Hydrogen fuel cells to the rescue of Microsoft data centers

After several years of testing hydrogen fuel cells for data center backup generators, Microsoft has finalized its project. Its system is capable of delivering 3 MW in the event of a service interruption. The firm points to the absence of carbon emissions from this technology, which should be deployed in the coming years.

Data centers consume energy, it’s a fact. According to the International Energy Agency, data centers use around 200 TWh of electricity, nearly 1% of global electricity demand, and contribute 0.3% of all global emissions. CO2. The growing demand for data is not expected to stop any time soon, leading to an increase in electricity consumption. IT companies are therefore looking at ways to control this drift.

As part of this, Microsoft has been working on the subject for some time and has demonstrated that it is possible to significantly reduce cooling costs by immersing server racks in fluids specially designed for this purpose. The project, called Natick, determines the feasibility of data centers under the seas “powered by offshore renewable energies” as the Redmond firm describes it on its blog.

A solution without CO2 emissions

Last week, Microsoft made a big leap in hydrogen fuel cell technology to replace diesel in backup generators for data centers. “What we just witnessed is a similar moment for the data center industry to the moon landing,” said Sean James, director of data center research at Microsoft. “We have a generator that produces zero emissions. It is breathtaking”.

Specifically, the hydrogen fuel cell system consists of two 40-foot-long (12.19 m) shipping containers, each containing 18 PEM (Proton Exchange Membrane) fuel cells. Above each container is a set of radiator fans. The facility can generate up to 3 megawatts of electricity, which is enough to replace a diesel generator, power around 10,000 servers or even 600 homes.

The hydrogen fuel cell system consists of two 12.19 m shipping containers, each containing 18 PEM type fuel cells. (Credit: John Brecher/Microsoft)

A successful prototype

Microsoft says it began working on fuel cell technology in 2013 with the National Fuel Cell Research Center at the University of California, Irvine, where it tested the idea of ​​powering server racks with solid oxide fuel, or SOFCs, which are powered by natural gas. This technology holds promise for staple food, although its cost is currently prohibitive. In 2018, the firm turned to PEM fuel cells as an alternative to diesel. This technology is commonly used in the automotive industry because, like diesel engines, they turn on and off quickly and can be springy under load peaks.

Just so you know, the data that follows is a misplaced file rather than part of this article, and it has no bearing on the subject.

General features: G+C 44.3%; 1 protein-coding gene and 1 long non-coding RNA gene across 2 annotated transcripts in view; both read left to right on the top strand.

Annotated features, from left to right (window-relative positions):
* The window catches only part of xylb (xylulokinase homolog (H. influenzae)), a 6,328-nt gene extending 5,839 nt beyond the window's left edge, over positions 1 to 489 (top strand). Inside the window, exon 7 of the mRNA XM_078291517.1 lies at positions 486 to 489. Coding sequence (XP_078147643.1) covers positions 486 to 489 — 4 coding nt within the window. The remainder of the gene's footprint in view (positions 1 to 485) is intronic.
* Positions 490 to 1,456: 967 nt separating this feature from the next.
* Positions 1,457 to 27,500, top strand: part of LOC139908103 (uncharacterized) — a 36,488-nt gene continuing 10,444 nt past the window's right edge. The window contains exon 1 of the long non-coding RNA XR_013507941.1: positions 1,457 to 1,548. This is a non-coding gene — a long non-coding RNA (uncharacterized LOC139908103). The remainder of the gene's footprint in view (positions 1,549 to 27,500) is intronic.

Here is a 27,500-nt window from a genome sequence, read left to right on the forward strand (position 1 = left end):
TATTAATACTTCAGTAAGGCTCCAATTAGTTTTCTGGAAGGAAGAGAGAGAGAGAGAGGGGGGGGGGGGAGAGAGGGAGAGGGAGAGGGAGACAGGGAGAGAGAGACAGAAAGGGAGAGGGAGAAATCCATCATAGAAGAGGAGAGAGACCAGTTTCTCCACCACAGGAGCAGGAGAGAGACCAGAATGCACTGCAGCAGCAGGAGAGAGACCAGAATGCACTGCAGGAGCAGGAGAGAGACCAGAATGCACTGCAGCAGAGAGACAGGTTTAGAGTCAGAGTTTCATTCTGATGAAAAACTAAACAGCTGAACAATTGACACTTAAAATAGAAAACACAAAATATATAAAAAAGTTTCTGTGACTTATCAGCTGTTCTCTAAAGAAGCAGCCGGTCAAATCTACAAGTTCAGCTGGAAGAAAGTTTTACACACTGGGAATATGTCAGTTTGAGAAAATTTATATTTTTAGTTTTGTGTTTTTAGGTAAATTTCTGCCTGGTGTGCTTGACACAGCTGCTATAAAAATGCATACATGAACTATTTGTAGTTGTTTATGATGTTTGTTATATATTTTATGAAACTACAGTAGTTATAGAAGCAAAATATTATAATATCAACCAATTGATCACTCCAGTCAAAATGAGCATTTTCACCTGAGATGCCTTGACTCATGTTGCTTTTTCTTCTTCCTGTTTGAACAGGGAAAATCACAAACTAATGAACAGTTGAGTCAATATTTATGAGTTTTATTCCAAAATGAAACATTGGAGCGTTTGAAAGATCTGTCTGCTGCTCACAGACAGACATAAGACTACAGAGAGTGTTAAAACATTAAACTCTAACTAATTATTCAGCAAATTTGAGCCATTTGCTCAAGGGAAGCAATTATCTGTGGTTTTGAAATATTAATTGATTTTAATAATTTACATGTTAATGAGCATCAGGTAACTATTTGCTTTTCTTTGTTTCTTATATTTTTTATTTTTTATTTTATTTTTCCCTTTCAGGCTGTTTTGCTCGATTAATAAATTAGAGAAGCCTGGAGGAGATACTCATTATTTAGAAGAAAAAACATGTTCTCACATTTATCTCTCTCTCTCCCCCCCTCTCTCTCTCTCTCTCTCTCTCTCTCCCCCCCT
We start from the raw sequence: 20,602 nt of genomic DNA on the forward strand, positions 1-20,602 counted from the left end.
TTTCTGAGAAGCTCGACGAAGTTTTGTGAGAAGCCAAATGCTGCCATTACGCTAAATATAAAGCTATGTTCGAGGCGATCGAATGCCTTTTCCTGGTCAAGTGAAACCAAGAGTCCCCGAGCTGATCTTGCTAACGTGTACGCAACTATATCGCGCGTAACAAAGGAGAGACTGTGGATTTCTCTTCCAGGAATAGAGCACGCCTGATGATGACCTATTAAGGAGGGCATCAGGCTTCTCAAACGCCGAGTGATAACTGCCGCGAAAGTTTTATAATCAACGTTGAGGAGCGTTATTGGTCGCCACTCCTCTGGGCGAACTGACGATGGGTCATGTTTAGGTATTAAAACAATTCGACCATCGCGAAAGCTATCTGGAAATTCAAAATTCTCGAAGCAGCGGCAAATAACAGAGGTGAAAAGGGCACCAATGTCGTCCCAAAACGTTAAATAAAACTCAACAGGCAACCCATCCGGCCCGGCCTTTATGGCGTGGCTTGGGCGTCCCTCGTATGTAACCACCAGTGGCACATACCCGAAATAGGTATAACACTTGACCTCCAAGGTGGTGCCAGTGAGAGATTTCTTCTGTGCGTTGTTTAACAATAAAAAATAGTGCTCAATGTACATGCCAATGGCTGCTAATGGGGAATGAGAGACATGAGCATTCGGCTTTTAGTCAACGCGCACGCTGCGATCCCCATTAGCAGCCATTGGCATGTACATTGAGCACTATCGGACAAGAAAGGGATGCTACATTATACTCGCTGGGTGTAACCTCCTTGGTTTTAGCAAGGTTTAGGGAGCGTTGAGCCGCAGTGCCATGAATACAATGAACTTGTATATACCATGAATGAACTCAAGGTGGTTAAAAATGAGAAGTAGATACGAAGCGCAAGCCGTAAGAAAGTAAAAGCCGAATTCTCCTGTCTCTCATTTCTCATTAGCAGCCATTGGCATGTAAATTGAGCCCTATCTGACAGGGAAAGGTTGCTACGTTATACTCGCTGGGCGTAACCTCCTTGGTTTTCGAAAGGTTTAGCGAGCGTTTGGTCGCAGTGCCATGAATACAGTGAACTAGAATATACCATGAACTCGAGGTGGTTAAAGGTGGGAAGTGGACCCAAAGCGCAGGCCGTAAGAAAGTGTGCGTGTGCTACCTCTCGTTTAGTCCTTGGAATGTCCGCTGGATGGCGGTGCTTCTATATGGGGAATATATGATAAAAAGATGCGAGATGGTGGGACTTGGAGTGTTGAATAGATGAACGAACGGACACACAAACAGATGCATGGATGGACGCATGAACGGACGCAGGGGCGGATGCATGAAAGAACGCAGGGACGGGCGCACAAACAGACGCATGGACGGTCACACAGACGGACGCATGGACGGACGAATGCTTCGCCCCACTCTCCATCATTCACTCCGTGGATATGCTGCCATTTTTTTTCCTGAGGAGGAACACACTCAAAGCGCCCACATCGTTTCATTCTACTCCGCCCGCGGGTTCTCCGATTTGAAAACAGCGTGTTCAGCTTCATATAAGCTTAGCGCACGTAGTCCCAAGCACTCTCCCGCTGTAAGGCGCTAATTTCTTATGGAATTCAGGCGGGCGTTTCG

This fast-response, load-following capability is well-suited for data center backup power, noted Mark Monroe, senior infrastructure engineer with Microsoft’s advanced data center development team. As the tests progressed, Microsoft gradually moved from powering a rack of computers with a 65 kW PEM fuel cell generator to a system capable of powering 10 racks – a row – of data center servers for 48 consecutive hours with a 250 kW hydrogen fuel cell system. The company has now taken its research a step further by proving the viability of a 3 MW system.

Each 125 kW PEM fuel cell fits into a rack in the containers. At full power, the system delivers 3 MW of electricity to the data center as well as enough electricity to power radiators and other systems. (Credit: John Brecher/Microsoft)

Finding the balance between availability and durability

With the desire to offer 24/7 availability, companies want to meet an exploding demand for digital needs. Yet data centers are capricious warehouses. These include air conditioning that keeps the servers at temperatures between 22 and 24 degrees, as well as batteries and uninterruptible power supplies (UPS) that ensure a constant power supply, even in the event of a power grid failure. Tested and installed on the Latham test site in New York, the hydrogen fuel cell system must be replicated on another test datacenter (the location of which is not yet known), then will be deployed later on a production site. .

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